With the cost of living causing concern for so many and people really having to tighten their belts and think about what they’re spending money on, it’s always a tricky one when we get invited to something social, particularly over the summer where there are likely to be weddings, barbecue’s, different social gatherings.

It’s a lovely thing to be invited to a wedding and I suspect most of us feel very grateful to be included in somebody’s celebrations however we also know that there can be great expense attached to such an invite. If the wedding isn’t local, we have to travel and then stay overnight, there’s the wedding present and then there’s obviously the outfits and yes, we can wear something we have worn before and often do, but 9 times out of 10 there is something that needs to be purchased just to update an outfit.

So, first things first, it’s making the call as to which social events you a) can afford to go to and b) which ones are really important that you attend?

When making the decision you need to be honest with yourself, if this social event means that it’s going to put pressure on you financially, however much you want to go you need to reconsider this option.

If the people inviting you are true friends they will understand especially if you tell them that as much as you would like to have accepted the invitation you just can’t afford it right now, and even if that’s difficult to admit, better to have a moment of feeling slightly embarrassed than several months of struggling to get back on track financially. People worry about saying no and sometimes we just need to be honest with each other.

If you have been invited to several events this summer, it is also imperative that you think closely about which you attend. Once again, saying yes to all of them is quite likely to cost money that you just don’t have (obviously if you do have the money and you do want to say yes to all of them, fabulous!)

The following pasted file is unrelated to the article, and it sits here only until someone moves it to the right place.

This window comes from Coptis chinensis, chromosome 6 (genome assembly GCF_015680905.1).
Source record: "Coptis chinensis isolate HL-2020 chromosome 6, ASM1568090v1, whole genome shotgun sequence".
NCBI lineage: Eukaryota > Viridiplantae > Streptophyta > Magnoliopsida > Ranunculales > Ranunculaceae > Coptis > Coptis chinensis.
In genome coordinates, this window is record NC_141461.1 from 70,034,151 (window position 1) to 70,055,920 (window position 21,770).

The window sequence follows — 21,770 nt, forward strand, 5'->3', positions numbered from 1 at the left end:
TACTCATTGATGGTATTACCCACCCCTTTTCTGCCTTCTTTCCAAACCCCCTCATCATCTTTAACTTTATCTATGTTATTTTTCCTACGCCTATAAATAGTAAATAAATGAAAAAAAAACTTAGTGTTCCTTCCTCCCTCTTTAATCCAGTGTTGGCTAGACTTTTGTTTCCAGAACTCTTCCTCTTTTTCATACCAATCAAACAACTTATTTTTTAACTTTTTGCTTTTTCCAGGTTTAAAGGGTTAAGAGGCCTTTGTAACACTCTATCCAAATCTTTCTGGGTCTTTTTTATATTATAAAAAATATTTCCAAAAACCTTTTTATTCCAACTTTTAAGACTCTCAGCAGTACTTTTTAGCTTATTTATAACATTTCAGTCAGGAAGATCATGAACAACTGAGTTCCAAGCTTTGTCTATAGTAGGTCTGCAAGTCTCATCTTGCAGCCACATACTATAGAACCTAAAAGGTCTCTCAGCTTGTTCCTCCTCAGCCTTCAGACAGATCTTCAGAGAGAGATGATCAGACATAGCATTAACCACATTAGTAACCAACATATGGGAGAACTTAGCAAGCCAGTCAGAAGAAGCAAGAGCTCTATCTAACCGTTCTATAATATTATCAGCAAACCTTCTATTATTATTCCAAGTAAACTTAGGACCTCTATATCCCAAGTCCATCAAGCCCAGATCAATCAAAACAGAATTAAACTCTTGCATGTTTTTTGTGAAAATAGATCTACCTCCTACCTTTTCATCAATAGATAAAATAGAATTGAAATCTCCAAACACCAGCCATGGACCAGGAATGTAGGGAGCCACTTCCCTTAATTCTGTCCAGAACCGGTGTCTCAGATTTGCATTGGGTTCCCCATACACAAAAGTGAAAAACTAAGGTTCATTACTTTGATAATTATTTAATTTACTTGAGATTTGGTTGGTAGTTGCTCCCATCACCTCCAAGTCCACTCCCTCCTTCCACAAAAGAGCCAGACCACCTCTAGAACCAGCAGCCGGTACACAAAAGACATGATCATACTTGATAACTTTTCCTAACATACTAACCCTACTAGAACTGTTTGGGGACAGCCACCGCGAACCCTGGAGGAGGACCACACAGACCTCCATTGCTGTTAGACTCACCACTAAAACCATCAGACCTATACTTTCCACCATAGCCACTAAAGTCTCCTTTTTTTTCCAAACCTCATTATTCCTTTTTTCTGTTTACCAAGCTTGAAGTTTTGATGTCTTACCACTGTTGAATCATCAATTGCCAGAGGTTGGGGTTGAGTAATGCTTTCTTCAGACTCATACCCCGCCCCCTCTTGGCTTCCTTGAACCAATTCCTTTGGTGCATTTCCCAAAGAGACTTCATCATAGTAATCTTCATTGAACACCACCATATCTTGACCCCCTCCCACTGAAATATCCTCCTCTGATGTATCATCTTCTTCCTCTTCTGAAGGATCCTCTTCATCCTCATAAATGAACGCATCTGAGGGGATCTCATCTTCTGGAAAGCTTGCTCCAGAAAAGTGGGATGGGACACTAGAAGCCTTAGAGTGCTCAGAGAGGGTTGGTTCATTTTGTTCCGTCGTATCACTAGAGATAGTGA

It sounds a little calculating but the best way to decide is to –

  1. write down a list of your invites, workout the financial implications of each event and see if there are any which you can automatically cross off your list.
  2. Once you have done that see if there are any events where you know you won’t be missed so if you don’t turn up it’s not going to be the end of the world.
  3. What’s left on your list? Which of these events do you need to/want to go to? Once you have identified which these are, then it’s about declining the invitations for the others.

After the last couple of years, we have been unable to do some of the lovely sociable things, we have missed significant occasions and our initial instinct is to say “yes” to everything in principle which is totally understandable but not particularly realistic and to be quite honest also a little exhausting! Pick wisely, go to the events that will bring you joy NOT anxiety!

Important notes about saying “no”

  • Don’t say yes in the first place – give yourself time to check your diary, check your finances before you agree to something.
  • If you have received a written invitation, replying “no” with a nice card is totally acceptable and can be less stressful.
  • Don’t feel the need to over explain – a simple “I’m sorry we are unable to come but thank you so much for the invite” is sufficient.
  • Remind yourself why you are saying no – this is for long term mental wellbeing and that might sound dramatic but it’s true.